Paul Ride and Michael Wainwright, both held for 18 months, stepped on to the tarmac at Gatwick a little after 9pm and were taken to a VIP suite to meet other relatives.
Simon Dunn, the third member of the group released by Saddam Hussein after Sir Edward Heath's intervention, was staying overnight in Jordan before flying with his parents to their home in Dubai.
There were emotional scenes at Amman airport when the three men arrived by helicopter from the Iraqi border. First off the flight was Mr Dunn, who hugged his mother Carol, followed by Mr Wainwright, whose mother and two sisters waited tearfully near by. Mr Ride's two-year-old son William was lifted into the aircraft only to re-emerge moments later in his father's arms.
Mr Dunn said that they were treated 'with humanity', but that conditions in Baghdad's Abu Ghraib prison had been 'basic' and 'not always pleasant'. Mr Wainwright added: 'You took the place as it is. You have just got to abide by their rules and their standards of living there and carry on.'
Their release was welcomed by Douglas Hurd, the Foreign Secretary, who was attending a meeting in Brussels. 'There was no bargaining. And it was very good news, too, that Ted Heath was willing to go and get them out,' he said.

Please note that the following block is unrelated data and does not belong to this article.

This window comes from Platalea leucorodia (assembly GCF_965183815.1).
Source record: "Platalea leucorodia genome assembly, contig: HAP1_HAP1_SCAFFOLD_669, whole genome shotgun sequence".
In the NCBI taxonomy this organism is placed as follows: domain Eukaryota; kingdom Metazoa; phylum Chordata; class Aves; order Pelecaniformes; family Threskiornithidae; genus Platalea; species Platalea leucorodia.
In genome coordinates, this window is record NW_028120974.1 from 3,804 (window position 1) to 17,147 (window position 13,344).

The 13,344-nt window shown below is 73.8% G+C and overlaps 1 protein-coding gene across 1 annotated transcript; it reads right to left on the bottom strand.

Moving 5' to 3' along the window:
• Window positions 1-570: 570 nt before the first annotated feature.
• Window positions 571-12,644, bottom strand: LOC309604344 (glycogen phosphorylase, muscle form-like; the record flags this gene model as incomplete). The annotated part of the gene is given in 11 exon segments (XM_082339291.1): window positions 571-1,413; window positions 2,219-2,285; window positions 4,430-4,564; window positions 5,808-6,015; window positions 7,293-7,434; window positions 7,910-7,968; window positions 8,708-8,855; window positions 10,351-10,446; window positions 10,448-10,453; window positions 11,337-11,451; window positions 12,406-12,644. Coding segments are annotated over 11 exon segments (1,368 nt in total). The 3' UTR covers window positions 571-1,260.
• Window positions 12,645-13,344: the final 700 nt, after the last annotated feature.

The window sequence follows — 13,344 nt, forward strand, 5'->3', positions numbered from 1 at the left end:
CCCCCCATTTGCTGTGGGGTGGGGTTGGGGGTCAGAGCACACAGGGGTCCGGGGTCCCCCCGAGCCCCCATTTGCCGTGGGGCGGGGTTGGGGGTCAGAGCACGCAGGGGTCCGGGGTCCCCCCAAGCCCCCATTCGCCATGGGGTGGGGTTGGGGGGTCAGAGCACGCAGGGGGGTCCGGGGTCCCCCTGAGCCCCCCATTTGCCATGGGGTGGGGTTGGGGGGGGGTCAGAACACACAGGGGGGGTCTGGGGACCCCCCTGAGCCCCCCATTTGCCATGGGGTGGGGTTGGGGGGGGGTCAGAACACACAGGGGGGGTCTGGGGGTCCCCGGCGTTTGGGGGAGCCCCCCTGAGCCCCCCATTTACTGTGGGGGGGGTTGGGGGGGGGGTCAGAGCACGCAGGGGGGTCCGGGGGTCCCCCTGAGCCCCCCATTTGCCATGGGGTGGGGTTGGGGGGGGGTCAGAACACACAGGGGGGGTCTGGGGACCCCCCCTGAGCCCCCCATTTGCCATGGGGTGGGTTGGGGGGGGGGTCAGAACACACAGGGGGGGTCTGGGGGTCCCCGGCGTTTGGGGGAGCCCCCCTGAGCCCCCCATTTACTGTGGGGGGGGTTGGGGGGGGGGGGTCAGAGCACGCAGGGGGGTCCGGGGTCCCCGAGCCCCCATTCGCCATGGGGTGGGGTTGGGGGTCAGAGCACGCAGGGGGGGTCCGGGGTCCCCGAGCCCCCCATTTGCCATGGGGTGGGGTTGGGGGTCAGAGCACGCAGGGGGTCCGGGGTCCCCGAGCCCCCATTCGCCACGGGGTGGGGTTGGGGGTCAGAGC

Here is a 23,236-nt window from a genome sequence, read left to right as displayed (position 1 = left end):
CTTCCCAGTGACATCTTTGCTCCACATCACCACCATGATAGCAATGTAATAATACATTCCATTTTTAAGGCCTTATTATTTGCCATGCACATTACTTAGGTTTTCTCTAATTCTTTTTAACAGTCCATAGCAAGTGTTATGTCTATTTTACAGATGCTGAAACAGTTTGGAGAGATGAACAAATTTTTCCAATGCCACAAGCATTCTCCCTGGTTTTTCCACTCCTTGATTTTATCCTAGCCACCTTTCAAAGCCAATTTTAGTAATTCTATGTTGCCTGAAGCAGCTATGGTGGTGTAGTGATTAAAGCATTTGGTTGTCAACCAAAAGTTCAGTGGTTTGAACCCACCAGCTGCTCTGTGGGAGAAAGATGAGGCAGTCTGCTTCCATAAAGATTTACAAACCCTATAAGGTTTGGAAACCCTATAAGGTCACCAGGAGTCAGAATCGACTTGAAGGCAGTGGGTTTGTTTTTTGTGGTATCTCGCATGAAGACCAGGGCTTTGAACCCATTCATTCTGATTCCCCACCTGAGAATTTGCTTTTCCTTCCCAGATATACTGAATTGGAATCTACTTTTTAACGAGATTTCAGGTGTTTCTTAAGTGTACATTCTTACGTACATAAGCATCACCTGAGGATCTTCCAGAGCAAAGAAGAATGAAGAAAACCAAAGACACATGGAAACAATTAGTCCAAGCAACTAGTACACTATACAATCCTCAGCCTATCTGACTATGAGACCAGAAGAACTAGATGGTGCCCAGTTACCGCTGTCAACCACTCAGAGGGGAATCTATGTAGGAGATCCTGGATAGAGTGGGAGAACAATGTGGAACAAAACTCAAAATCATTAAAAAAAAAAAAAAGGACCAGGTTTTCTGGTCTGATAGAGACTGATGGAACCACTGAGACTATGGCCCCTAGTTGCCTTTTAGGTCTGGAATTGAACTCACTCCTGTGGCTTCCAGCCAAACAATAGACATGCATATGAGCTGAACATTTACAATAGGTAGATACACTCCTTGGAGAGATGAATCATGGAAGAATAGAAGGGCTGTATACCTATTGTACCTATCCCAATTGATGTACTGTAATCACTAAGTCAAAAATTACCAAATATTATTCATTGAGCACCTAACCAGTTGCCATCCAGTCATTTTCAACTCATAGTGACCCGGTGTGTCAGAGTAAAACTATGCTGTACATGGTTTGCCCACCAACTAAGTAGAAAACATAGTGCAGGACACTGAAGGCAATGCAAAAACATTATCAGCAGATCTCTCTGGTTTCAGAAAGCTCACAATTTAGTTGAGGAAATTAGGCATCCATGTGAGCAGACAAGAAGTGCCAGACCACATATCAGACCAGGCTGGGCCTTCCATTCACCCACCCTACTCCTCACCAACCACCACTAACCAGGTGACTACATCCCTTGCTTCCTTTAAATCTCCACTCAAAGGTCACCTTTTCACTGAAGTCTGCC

Mr Ride, 33, and Mr Wainwright, 42, were jailed last year for 7 and 10 years respectively for 'entering Iraq illegally'. Mr Dunn was arrested last June and sentenced to eight years for the same offence.
Sir Edward, who held more than two hours of talks with Saddam Hussein, said the Iraqi president had promised to release a German and French prisoner.
In what the Treasury emphasised was a separate development, some frozen Iraqi assets held in accounts at the Bank of England are to be transferred to the United Nations to fund humanitarian aid to Iraq.